POC Blog Posts
I am on a year-long Pursuit of Compassion. I hope you will join me. I would also love hearing about your journey. Send me an email: firstname.lastname@example.org _()_NAMASTE -- Chris
Well...I was a Warrior! My station in life, my dhrama was to be a Warrior. WAIT A SECOND! How can I be both a Warrior and a compassionate person? How can I play a pivotal role in the destruction of physical property, ideology, and even...human life...and still live a life worthy of living? A life of love and loving. A life instep with that which I believe to be true.
The fact of the matter is that the exact number is irrelevant. Knowing that communication is specifically 75% nonverbal or 90% nonverbal holds no practical applications. The important part is that most communication is nonverbal. In fact, nonverbal behavior is the most crucial aspect of communication. - Blake from The NonVerbal Group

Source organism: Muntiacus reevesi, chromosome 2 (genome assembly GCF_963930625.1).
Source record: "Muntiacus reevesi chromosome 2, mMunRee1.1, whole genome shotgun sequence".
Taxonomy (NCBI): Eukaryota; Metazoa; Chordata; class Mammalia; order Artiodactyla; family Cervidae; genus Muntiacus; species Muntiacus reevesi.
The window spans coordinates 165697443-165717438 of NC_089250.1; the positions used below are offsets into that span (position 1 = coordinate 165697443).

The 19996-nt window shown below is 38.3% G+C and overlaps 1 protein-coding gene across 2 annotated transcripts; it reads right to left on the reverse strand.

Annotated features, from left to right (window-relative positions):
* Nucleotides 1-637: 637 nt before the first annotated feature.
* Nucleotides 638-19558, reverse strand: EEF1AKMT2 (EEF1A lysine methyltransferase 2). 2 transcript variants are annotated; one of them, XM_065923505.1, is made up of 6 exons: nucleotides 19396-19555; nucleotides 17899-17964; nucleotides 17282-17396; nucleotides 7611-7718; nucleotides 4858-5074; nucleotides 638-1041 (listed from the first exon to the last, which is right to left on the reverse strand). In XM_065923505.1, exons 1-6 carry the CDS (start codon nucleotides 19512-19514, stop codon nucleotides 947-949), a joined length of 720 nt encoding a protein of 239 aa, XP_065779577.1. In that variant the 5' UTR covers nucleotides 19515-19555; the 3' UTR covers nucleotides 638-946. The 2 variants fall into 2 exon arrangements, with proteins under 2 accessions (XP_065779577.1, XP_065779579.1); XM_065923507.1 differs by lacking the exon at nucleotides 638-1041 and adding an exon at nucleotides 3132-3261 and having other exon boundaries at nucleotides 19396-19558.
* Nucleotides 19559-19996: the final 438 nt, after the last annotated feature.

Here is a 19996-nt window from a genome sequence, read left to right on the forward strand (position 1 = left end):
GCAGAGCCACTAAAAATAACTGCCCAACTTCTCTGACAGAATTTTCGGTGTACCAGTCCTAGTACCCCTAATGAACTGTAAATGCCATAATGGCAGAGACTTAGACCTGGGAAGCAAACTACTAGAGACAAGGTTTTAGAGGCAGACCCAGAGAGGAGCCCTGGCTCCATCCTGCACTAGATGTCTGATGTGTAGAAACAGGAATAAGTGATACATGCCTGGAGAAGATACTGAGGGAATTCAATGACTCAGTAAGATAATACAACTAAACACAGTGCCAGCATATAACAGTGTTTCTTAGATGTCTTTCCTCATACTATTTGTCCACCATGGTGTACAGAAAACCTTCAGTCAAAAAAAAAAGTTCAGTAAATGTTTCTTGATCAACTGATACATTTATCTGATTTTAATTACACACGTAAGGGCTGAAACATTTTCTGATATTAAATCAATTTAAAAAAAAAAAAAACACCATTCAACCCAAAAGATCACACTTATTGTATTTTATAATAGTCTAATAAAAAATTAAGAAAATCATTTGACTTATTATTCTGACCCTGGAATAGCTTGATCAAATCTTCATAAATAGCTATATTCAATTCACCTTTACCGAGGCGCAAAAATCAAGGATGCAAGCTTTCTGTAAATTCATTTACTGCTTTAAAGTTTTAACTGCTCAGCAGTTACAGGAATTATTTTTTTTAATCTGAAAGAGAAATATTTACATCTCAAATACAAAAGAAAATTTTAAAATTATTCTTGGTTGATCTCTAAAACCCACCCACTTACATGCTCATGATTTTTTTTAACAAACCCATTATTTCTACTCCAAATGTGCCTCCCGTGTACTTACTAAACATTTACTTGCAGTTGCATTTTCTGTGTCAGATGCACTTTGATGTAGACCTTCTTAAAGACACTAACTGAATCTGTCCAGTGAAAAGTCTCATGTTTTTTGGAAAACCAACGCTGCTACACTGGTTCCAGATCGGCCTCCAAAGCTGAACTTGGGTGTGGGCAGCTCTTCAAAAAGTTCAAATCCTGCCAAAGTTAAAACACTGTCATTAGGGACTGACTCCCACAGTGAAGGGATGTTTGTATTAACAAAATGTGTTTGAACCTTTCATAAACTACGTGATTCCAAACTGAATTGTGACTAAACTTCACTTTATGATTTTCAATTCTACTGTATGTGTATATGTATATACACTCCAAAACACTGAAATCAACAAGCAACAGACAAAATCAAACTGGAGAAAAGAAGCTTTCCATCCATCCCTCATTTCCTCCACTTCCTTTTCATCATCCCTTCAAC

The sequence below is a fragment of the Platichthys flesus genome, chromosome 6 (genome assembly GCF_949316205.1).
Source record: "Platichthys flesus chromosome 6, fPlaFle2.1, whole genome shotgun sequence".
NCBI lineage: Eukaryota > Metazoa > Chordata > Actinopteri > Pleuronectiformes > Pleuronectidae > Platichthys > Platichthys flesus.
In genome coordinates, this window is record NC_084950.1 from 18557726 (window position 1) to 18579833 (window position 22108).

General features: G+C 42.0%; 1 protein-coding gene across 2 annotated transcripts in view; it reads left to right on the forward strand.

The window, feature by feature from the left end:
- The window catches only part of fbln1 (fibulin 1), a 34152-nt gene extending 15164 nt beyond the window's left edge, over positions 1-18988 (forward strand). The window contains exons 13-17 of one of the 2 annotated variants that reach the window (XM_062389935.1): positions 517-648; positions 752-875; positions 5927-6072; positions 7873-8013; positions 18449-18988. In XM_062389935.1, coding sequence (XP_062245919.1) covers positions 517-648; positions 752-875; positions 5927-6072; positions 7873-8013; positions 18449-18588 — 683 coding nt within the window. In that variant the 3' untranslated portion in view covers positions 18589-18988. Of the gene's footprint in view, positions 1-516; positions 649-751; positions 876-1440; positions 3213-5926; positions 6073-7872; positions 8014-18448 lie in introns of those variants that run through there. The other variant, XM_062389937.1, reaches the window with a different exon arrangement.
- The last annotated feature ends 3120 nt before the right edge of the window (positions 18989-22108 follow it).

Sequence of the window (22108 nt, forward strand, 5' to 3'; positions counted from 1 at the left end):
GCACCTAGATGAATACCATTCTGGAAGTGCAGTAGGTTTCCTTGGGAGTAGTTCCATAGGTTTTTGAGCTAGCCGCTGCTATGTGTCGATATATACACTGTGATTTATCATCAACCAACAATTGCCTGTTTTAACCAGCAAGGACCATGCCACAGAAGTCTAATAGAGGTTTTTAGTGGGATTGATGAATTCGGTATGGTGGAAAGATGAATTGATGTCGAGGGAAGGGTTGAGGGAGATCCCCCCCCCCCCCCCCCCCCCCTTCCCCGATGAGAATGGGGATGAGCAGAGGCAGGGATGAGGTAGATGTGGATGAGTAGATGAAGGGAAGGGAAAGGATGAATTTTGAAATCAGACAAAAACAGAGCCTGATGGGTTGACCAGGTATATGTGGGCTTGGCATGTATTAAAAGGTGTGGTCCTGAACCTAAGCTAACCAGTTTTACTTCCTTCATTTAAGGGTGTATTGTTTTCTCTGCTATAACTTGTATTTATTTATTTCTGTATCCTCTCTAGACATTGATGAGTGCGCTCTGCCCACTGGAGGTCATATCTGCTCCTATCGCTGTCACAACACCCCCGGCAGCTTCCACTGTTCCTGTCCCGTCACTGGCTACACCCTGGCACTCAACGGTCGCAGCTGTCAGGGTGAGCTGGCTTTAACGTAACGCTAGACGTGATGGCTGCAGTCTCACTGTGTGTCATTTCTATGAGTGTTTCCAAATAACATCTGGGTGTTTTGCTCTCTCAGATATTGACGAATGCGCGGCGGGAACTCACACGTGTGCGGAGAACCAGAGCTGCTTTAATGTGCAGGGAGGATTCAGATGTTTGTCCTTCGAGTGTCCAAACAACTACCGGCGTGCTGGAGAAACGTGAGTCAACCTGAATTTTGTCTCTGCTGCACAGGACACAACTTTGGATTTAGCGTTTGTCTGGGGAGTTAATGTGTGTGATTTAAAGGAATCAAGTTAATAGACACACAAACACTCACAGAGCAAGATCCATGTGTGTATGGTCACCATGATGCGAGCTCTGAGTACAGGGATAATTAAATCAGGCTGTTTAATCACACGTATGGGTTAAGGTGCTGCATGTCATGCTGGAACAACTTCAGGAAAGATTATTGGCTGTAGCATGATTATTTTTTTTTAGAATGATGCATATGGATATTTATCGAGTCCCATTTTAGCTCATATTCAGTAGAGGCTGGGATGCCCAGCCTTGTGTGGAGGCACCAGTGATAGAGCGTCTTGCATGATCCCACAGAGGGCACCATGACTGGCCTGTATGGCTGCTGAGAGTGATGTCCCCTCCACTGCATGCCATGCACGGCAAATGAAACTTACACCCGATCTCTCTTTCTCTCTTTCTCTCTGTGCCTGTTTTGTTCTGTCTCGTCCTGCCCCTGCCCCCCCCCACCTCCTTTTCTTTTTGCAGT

Bad days aren't only associated with being attacked...physically! Sometimes we are mentally or even spiritually attacked. These attacks sometimes come in the form of a pill, a drink, or thoughts. Often times when we have a relapse to bad habits, or past trauma, we consider it a bad day. These bad days can turn into bad weeks...maybe longer.
Despite the smile, somewhat groomed hair and potentially dapper beard...Its hard not to be a little sad inside. There is much pain in my life. I suffer from PTS. There are a handful of tumors now claiming real estate in my brain. There is a growth on my skull. My hearing is starting to go south. My memory is shot! If I had a dollar every time someone told me, "I just told you..." I would be a millionaire.
For me, compassion is: Not forcing people to apologize for who they are, but recognizing that goodness and darkness lives in each of us. All of us have times of great heart, lightness, brilliance, and an abundant goodness. Conversely, we each travel through sorrow, hopelessness, rage and utter darkness.
Compassion is when those feelings and thoughts include the desire to help. Some research has shown that when we feel compassion our heart rate slows down. We secrete the "bonding hormone" oxytocin and regions of the brain linked to empathy and caregiving are stimulated and a warmth of good feelings " light up".